The city has spared one Hillcrest after-school program from the budget dance for 13 years, but is now planning to completely cut off its funding, program directors said at a Tuesday rally.
Students and instructors at the Adolescent After School 4 program stood on the steps of the Parsons Educational Complex, at 158-40 76th Road, to blast Mayor Michael Bloomberg’s proposed budget for next year, which will defund the program’s total $101,000 annual cost. That equates to 0.001 percent of the city’s entire $70 billion budget.
“The program gives them a chance to stay off the streets and set goals for themselves,” said Oswald Araujo, director of the Parsons Beacon program, which is run by the Child Center of New York, the same organization that oversees the adolescent program.
The educational service is offered at the Parsons Beacon building, but exists outside of its programming, Araujo said. It serves a minimum of 75 students throughout the year aged 12 to 21 who are emotionally and academically high-risk. Those children have access to a social worker and two mental health professionals, who provide workshops on topics like bullying and the dangers of drugs and gangs. They take the children on field trips and offer other recreational and educational activities as well, the center said.
Several students who participate in the program spoke in its defense, and one former student who is about to become a city school teacher said he would not be where he is without the guidance of his former caseworker.
The funds for the program are administered through the city Department of Health, which informed the care center in a December letter that all funding would dry up in the coming fiscal year.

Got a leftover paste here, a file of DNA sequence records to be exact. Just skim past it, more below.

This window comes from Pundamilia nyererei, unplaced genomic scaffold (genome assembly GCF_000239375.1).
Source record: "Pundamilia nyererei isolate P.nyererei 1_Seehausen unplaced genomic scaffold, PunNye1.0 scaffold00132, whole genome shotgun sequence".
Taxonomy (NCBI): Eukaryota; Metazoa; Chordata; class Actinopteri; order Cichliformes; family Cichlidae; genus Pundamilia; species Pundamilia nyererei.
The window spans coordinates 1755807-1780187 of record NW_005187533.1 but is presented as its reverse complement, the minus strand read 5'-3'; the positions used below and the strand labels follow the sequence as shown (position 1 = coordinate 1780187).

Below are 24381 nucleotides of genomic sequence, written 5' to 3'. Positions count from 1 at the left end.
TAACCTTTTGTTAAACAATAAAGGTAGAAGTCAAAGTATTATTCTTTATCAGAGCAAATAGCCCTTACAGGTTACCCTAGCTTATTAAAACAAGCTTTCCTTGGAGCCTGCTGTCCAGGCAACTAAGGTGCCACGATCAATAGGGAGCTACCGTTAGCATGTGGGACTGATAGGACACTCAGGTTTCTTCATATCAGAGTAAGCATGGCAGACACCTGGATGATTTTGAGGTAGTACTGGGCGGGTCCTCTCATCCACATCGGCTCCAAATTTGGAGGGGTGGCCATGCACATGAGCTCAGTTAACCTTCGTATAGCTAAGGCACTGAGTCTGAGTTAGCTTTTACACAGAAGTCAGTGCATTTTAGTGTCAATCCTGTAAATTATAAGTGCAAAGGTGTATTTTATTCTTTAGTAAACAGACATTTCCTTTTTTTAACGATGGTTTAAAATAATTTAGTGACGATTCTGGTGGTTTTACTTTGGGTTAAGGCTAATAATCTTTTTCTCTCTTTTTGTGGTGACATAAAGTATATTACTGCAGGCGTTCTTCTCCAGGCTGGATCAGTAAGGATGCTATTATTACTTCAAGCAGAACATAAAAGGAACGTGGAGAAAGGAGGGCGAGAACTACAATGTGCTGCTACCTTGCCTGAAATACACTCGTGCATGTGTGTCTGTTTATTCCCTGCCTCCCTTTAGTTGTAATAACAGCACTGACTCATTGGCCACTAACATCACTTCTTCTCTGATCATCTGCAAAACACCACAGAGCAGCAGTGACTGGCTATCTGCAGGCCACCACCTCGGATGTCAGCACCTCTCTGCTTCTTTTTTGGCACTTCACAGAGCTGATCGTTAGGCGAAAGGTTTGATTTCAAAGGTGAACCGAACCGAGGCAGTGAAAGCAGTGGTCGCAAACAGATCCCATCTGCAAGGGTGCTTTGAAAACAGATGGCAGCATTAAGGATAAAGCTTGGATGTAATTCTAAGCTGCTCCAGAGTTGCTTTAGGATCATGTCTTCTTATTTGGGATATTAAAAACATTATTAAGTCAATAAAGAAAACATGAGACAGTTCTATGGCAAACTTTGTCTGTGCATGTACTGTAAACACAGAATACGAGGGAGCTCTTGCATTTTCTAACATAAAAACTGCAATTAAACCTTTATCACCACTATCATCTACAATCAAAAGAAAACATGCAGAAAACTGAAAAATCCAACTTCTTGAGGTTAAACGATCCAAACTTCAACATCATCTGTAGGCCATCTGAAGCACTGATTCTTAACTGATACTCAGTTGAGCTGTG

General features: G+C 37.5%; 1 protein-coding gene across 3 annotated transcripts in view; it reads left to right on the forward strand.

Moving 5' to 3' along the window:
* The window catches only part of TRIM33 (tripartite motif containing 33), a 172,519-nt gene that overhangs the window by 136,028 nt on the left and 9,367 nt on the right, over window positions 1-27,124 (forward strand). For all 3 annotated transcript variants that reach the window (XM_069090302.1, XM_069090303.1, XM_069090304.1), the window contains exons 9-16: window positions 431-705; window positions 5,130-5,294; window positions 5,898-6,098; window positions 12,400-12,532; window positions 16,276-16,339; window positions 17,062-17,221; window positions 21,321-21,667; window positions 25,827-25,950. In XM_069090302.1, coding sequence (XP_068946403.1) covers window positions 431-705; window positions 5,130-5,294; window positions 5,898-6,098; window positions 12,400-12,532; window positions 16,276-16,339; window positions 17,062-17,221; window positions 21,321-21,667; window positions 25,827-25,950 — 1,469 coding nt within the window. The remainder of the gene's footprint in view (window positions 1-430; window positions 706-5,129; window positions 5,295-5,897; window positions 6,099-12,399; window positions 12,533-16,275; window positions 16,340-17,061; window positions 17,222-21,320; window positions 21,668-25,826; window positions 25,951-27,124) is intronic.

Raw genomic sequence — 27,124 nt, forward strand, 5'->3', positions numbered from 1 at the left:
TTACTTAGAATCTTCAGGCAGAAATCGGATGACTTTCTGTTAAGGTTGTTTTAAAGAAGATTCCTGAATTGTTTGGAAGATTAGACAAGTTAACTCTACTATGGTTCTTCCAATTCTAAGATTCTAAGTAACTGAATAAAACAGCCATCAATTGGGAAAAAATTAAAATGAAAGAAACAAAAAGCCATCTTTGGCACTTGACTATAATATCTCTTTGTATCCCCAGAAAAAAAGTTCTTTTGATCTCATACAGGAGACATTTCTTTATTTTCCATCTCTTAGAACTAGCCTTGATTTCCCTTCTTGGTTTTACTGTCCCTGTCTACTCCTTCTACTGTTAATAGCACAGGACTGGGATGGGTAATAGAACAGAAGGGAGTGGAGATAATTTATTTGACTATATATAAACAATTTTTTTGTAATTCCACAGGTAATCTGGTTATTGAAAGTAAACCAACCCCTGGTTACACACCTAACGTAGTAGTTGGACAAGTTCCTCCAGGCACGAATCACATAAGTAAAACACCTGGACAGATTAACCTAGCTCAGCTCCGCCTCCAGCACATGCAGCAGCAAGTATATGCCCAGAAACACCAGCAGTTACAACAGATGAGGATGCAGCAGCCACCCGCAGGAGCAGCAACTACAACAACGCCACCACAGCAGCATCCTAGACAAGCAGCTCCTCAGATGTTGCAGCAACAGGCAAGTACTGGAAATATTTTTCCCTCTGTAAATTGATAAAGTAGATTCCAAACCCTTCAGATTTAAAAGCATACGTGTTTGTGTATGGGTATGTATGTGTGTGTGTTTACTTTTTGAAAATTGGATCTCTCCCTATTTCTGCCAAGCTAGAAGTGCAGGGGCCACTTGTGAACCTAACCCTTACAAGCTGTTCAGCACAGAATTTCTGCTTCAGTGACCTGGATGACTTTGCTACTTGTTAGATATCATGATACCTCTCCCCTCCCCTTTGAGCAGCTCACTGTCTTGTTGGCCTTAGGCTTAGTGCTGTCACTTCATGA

Adam Karpati, executive deputy commissioner of the department’s Division of Mental Hygiene, whose annual salary in 2011 was about double the program’s annual budget, said declining resources have forced the department to make hard choices about what to cut.
“These cuts have been truly difficult choices,” he wrote.
“While [DOH] has worked hard to find savings by leveraging other funding streams, such as Medicaid, closing programs that were under-performing and capturing savings from programs that are closing voluntarily, we have been unable to avoid difficult cuts like that above.”
Should the cuts make it into the final budget, Araujo said the program would be forced to close, but a representative from the office of City Councilman James Gennaro (D-Fresh Meadows) said the lawmaker would look into restoring the needed cash.
Reach reporter Joe Anuta by e-mail at email@example.com or by phone at 718-260-4566.
©2013 Community News Group
By submitting this comment, you agree to the following terms:
You agree that you, and not TimesLedger.com or its affiliates, are fully responsible for the content that you post. You agree not to post any abusive, obscene, vulgar, slanderous, hateful, threatening or sexually-oriented material or any material that may violate applicable law; doing so may lead to the removal of your post and to your being permanently banned from posting to the site. You grant to TimesLedger.com the royalty-free, irrevocable, perpetual and fully sublicensable license to use, reproduce, modify, adapt, publish, translate, create derivative works from, distribute, perform and display such content in whole or in part world-wide and to incorporate it in other works in any form, media or technology now known or later developed.